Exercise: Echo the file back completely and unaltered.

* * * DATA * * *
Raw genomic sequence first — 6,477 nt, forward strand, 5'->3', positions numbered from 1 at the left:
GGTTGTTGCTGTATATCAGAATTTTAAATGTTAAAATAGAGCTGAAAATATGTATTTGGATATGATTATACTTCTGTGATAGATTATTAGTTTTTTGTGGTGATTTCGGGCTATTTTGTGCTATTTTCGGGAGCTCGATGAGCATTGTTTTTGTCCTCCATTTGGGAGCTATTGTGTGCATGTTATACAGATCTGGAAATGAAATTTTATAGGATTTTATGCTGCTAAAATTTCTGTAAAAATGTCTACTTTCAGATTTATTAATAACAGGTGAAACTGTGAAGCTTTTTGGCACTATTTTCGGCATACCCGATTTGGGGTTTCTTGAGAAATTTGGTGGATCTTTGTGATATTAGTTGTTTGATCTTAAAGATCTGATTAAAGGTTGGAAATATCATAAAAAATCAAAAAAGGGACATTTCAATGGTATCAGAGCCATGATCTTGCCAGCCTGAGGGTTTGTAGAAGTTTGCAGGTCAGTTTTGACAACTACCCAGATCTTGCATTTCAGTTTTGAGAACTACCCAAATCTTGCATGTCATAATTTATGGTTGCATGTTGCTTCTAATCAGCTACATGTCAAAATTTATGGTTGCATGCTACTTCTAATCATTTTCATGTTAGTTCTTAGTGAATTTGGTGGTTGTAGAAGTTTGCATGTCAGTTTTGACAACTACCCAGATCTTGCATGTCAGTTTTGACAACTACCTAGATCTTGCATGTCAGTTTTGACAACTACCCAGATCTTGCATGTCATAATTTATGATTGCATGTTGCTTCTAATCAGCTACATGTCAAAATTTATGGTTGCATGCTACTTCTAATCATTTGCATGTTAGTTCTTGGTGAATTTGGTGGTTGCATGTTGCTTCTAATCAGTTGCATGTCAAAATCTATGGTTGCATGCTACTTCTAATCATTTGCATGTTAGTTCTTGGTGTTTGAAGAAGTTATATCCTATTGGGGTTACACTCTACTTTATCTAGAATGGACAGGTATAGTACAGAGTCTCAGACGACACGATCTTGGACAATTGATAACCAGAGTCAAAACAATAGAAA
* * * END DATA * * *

Raw genomic sequence first — 6,477 nt, forward strand, 5'->3', positions numbered from 1 at the left:
GGTTGTTGCTGTATATCAGAATTTTAAATGTTAAAATAGAGCTGAAAATATGTATTTGGATATGATTATACTTCTGTGATAGATTATTAGTTTTTTGTGGTGATTTCGGGCTATTTTGTGCTATTTTCGGGAGCTCGATGAGCATTGTTTTTGTCCTCCATTTGGGAGCTATTGTGTGCATGTTATACAGATCTGGAAATGAAATTTTATAGGATTTTATGCTGCTAAAATTTCTGTAAAAATGTCTACTTTCAGATTTATTAATAACAGGTGAAACTGTGAAGCTTTTTGGCACTATTTTCGGCATACCCGATTTGGGGTTTCTTGAGAAATTTGGTGGATCTTTGTGATATTAGTTGTTTGATCTTAAAGATCTGATTAAAGGTTGGAAATATCATAAAAAATCAAAAAAGGGACATTTCAATGGTATCAGAGCCATGATCTTGCCAGCCTGAGGGTTTGTAGAAGTTTGCAGGTCAGTTTTGACAACTACCCAGATCTTGCATTTCAGTTTTGAGAACTACCCAAATCTTGCATGTCATAATTTATGGTTGCATGTTGCTTCTAATCAGCTACATGTCAAAATTTATGGTTGCATGCTACTTCTAATCATTTTCATGTTAGTTCTTAGTGAATTTGGTGGTTGTAGAAGTTTGCATGTCAGTTTTGACAACTACCCAGATCTTGCATGTCAGTTTTGACAACTACCTAGATCTTGCATGTCAGTTTTGACAACTACCCAGATCTTGCATGTCATAATTTATGATTGCATGTTGCTTCTAATCAGCTACATGTCAAAATTTATGGTTGCATGCTACTTCTAATCATTTGCATGTTAGTTCTTGGTGAATTTGGTGGTTGCATGTTGCTTCTAATCAGTTGCATGTCAAAATCTATGGTTGCATGCTACTTCTAATCATTTGCATGTTAGTTCTTGGTGTTTGAAGAAGTTATATCCTATTGGGGTTACACTCTACTTTATCTAGAATGGACAGGTATAGTACAGAGTCTCAGACGACACGATCTTGGACAATTGATAACCAGAGTCAAAACAATAGAAA